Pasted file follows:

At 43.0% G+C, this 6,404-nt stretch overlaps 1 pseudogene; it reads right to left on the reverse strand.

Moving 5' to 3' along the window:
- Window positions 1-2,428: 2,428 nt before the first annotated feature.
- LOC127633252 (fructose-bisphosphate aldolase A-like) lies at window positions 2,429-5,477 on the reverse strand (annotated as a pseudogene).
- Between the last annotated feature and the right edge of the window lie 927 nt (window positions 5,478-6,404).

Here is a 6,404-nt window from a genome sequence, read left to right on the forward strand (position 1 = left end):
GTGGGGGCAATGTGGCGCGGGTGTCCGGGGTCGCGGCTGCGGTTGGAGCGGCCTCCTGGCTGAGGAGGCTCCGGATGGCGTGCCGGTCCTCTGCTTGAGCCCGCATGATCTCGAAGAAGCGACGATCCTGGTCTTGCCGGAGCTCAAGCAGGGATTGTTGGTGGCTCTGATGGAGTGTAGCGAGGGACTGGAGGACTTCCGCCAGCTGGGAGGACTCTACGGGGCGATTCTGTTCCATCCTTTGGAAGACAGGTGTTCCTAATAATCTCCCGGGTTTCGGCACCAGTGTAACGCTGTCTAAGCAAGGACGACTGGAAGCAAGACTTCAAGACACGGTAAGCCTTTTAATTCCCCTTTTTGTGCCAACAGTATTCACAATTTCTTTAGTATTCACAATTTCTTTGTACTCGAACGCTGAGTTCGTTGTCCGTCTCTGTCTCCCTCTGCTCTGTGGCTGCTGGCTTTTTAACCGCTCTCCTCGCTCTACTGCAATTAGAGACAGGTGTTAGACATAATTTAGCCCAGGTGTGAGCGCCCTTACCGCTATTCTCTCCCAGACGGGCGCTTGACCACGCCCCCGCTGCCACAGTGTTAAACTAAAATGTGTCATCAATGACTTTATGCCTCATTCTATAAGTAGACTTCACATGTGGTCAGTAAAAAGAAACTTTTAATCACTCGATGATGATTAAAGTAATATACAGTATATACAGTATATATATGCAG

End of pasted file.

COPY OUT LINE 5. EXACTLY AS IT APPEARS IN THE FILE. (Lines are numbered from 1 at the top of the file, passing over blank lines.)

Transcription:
- Between the last annotated feature and the right edge of the window lie 927 nt (window positions 5,478-6,404).